I referenced an article a hot second ago What’s an ATS-Friendly Resume? And How to Write One, that the author, Amanda Augustine, does a great job with the information, but leaves out a few details I think are important.  So let’s dive into how I write the resumes to get everything to jive together.

Creating A Magical Resume

Let me also make the following statement that will probably hurt someone’s eyes.  The original document is a text (*.txt) file.  This is how I begin composing a resume.  If you’re on PC a great free tool for this is Notepad++.  For Mac, I use Text Edit or Google Docs.  Is it basic as hell?  Yup, it’s basic and it works for what you’re about to read.

Text Document Setup

This is pretty straight forward.  You’ll need the font set to either Time New Roman or Ariel.  The font point to be 12.  That’s it!

Now we also need to set some conditions about this document.  You’re very limited to what can go into this document.  That includes character types.  You’ll want to stick with simple commas, periods, and hyphens.  Do not use the following:

  • Symbols
  • Equations
  • Characters other than , or .
  • Tabs

You’ll also want to restrict the document to 2 pages between 750 to 1000 words.  This is important because you’re text is restricted for entry into the ATS.

The ATS Resume Layout

At the top of the document, you’ll want your contact information:

  • Name:
  • Phone:
  • Address:
  • Email:
  • Webpage:
  • Portfolio:

Use the lead and colon.  This will tell the software what is going into each slot.  No, it will not add those words to your information online. So here is what it should look like.

Name: Jane Roe

Phone: 123-456-7890

Address: 123 Write Way, Portland, Oregon, 97201

Email: jane.roe@gmail.com

Webpage: https://awesome.org

Portfolio: https://my.stuff.com

Since you’re using a text file, there’s not going to be a header or footer, which makes this much easier to remember.  You also are not going to have any graphics, charts, or tables in your text file by default.

Importing information into an ATS works on text parsing.  If you haven’t guessed the ATS is looking for specific information in an explicit order.  Therefore, we need to lay out the next section with specific orders as well.  Those are:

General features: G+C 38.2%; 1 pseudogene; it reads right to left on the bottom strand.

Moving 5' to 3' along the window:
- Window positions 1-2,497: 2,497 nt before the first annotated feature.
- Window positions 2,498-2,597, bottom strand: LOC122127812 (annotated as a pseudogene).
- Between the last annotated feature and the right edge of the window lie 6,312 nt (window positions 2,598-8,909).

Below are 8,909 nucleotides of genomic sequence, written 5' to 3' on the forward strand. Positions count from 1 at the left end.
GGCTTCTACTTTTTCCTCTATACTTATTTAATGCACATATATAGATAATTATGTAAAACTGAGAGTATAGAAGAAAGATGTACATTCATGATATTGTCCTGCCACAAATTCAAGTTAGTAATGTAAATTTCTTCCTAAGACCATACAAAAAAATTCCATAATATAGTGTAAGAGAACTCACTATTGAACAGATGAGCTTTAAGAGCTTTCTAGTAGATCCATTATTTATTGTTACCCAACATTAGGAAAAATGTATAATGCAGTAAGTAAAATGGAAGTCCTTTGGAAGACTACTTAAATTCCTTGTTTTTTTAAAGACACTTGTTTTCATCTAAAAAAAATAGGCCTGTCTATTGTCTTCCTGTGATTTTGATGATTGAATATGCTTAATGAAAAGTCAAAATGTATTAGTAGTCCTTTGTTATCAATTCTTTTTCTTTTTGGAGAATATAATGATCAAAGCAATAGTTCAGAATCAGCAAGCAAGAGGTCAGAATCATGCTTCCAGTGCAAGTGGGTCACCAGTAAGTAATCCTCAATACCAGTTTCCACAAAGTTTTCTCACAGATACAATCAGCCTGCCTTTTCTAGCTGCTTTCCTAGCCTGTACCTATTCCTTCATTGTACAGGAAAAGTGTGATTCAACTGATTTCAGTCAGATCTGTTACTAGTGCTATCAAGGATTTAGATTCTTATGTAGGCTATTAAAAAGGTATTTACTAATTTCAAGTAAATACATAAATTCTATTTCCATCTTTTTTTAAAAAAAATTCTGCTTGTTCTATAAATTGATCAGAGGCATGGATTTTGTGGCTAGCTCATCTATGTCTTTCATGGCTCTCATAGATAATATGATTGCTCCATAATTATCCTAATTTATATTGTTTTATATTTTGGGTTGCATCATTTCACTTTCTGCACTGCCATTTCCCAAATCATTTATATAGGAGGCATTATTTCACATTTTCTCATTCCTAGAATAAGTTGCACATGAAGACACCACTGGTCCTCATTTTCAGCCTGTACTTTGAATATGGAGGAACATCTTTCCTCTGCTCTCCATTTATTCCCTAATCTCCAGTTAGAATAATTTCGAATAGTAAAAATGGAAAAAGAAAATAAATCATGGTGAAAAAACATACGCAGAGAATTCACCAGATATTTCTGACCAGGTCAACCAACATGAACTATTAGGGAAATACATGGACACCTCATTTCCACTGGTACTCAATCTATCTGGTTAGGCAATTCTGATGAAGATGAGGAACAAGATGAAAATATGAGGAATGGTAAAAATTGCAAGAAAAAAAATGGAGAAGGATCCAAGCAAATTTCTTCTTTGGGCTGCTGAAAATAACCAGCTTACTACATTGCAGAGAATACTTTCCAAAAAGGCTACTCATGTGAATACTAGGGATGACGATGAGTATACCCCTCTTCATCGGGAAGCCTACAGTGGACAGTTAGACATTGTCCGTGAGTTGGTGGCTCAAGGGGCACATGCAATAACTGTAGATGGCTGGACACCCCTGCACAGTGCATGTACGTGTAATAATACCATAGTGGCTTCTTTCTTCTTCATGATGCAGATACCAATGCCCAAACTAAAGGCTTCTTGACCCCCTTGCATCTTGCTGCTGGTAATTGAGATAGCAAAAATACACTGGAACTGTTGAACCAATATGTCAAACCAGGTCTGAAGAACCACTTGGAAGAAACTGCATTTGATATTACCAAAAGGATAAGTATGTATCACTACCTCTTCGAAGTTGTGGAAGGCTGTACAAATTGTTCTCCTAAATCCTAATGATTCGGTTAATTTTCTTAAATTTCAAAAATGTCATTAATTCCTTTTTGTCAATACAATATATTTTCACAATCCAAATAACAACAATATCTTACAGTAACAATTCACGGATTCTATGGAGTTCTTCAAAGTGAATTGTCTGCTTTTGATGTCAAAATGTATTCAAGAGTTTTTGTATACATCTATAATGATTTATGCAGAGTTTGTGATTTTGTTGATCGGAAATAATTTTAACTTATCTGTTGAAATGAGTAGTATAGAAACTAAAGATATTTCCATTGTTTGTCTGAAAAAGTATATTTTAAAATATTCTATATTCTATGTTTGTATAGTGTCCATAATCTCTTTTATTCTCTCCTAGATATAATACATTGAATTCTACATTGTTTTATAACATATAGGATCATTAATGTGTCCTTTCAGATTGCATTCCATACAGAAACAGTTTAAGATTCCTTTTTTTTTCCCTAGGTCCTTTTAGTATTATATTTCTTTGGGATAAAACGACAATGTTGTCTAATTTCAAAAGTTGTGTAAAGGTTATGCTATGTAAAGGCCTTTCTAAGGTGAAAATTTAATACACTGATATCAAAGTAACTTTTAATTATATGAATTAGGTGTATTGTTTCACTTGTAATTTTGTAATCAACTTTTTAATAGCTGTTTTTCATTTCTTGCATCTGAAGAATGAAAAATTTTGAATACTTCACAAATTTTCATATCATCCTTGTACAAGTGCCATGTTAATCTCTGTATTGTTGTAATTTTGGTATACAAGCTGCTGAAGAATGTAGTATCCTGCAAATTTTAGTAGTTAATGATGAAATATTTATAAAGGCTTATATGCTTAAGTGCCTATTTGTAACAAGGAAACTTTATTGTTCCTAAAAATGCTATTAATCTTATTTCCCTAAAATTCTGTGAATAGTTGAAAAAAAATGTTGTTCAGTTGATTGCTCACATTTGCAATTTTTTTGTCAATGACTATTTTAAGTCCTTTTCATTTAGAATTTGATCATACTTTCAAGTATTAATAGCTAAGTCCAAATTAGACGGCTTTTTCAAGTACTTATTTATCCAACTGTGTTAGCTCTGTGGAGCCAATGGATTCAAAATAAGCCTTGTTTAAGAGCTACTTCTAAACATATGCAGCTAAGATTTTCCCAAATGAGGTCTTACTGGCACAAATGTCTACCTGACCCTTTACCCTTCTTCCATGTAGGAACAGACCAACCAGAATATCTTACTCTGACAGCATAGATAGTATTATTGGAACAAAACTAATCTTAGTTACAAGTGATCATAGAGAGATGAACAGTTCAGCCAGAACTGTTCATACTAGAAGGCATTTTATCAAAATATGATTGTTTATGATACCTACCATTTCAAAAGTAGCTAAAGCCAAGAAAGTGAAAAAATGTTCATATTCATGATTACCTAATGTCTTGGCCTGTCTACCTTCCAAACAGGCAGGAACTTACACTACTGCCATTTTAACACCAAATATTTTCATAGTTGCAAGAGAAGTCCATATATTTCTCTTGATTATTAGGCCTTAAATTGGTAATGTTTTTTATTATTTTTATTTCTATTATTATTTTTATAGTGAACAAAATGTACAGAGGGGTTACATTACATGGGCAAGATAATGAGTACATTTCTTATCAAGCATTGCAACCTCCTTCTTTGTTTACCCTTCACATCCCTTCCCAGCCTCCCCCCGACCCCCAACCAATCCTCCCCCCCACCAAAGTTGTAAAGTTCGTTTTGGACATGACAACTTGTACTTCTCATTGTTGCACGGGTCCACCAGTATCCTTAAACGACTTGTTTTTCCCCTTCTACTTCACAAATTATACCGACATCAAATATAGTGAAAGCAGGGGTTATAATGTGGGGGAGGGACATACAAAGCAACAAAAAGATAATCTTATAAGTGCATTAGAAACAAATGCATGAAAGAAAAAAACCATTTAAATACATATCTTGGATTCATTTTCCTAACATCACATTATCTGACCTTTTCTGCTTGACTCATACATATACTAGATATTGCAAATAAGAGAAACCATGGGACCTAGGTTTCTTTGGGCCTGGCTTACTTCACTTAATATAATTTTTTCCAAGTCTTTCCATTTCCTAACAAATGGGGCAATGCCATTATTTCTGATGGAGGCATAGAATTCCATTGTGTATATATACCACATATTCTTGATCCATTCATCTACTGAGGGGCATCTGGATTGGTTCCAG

• Summary
  • Work Experience
  • Education
  • Skills

You’ll be writing the sections the same way you did for your contact information.  However, you’ll need to skip a line as follows:


Hire me because I’m cool and I know stuff…


Company Name, Month Year
Description of company

  • Bullet points – do not put punctuation at the end


School, City, State, ______________ of ___________ (BA, BS, MA, MS, etc.) Degree (must be fully spelled out without punctuation), Discipline, Month Year – Month Year


Comma-delimited, must be annotated in work history, and know this section is actually an option for the ATS, so you probably will not need it.

Get the template for free here!

The Big Conclusion

Here are some important points to note when you are laying out your ATS version of your resume.  Do not expect that this is going to look cool like your finalized PDF.  That’s not the point of this version of your resume.  It’s designed to get your information into a text parsing format and get it into the boxes correctly.

You’ll use your longer version that’s prettier for upload at the end when you can add additional documents.  It’s important to remember you’ll be scored and matched based on the content of the ATS version, so make sure you get the details in where they count.

Need help with building your resume?  Contact me at info@atomicdumpling.com

Anna Pilette

Anna Pilette

Owner & Project Director, Atomic Dumpling LLC.

About a million years ago, I was in the Navy. After, I worked for a bunch of companies and eventually realized that their business practices left a lot to be desired. Today, I’m helping small businesses and freelancers avoid mistakes and build their own brands.  You can follow me on TikTok or where.  You can also reach out for help info@atomicdumpling.com